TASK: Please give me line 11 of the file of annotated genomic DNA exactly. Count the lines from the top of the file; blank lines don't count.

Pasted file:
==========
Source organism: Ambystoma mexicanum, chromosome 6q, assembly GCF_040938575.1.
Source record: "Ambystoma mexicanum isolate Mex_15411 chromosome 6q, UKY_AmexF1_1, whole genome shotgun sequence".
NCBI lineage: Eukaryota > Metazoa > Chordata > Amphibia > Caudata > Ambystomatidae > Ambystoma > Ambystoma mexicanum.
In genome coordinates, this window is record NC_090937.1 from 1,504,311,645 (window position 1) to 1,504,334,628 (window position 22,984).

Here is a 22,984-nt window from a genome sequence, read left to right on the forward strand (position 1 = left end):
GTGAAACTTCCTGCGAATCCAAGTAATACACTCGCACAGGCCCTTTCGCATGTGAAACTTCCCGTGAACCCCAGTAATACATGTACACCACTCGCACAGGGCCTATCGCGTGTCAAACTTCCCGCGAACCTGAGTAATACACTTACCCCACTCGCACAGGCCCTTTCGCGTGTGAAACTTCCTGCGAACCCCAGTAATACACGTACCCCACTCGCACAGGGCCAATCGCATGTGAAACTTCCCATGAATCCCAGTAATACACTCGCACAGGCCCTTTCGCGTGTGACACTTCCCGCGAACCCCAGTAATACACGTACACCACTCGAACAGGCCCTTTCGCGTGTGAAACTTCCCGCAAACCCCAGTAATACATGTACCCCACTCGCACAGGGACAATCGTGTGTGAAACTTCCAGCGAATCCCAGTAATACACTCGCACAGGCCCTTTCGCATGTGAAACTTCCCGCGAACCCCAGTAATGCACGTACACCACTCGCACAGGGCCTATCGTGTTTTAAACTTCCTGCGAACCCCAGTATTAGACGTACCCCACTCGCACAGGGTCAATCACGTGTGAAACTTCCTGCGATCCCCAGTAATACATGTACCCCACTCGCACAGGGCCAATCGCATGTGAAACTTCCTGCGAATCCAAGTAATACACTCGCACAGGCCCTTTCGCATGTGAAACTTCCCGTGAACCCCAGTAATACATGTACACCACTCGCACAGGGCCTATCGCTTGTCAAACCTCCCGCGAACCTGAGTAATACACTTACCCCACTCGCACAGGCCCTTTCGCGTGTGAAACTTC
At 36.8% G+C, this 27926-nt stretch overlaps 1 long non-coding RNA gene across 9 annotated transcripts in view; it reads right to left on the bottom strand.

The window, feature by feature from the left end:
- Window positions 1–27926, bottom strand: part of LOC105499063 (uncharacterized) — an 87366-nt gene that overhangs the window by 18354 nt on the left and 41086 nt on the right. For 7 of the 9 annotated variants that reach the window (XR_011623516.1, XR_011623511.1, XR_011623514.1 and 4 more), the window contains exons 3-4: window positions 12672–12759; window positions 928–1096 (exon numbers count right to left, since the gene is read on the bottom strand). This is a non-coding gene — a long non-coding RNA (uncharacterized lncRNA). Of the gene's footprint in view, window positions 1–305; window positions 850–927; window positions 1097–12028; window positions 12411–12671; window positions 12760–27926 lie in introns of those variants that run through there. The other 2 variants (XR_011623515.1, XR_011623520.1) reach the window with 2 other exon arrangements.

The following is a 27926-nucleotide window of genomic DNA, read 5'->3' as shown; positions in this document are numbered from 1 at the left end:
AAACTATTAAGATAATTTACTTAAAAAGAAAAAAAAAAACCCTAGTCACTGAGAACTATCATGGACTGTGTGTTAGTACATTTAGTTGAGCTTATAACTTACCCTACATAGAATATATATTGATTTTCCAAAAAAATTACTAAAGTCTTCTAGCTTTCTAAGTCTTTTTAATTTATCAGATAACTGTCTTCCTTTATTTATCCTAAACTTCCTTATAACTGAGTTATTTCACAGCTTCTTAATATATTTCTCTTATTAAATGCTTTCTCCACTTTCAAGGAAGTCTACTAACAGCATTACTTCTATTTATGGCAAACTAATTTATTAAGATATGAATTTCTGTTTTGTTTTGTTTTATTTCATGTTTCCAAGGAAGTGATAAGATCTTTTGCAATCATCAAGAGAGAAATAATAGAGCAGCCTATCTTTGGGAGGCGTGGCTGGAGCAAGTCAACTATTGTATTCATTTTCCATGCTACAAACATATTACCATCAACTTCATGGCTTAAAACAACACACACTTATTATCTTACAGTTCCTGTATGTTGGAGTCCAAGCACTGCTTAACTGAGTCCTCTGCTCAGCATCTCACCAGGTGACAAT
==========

AAACTATTAAGATAATTTACTTAAAAAGAAAAAAAAAAACCCTAGTCACTGAGAACTATCATGGACTGTGTGTTAGTACATTTAGTTGAGCTTATAACTTACCCTACATAGAATATATATTGATTTTCCAAAAAAATTACTAAAGTCTTCTAGCTTTCTAAGTCTTTTTAATTTATCAGATAACTGTCTTCCTTTATTTATCCTAAACTTCCTTATAACTGAGTTATTTCACAGCTTCTTAATATATTTCTCTTATTAAATGCTTTCTCCACTTTCAAGGAAGTCTACTAACAGCATTACTTCTATTTATGGCAAACTAATTTATTAAGATATGAATTTCTGTTTTGTTTTGTTTTATTTCATGTTTCCAAGGAAGTGATAAGATCTTTTGCAATCATCAAGAGAGAAATAATAGAGCAGCCTATCTTTGGGAGGCGTGGCTGGAGCAAGTCAACTATTGTATTCATTTTCCATGCTACAAACATATTACCATCAACTTCATGGCTTAAAACAACACACACTTATTATCTTACAGTTCCTGTATGTTGGAGTCCAAGCACTGCTTAACTGAGTCCTCTGCTCAGCATCTCACCAGGTGACAAT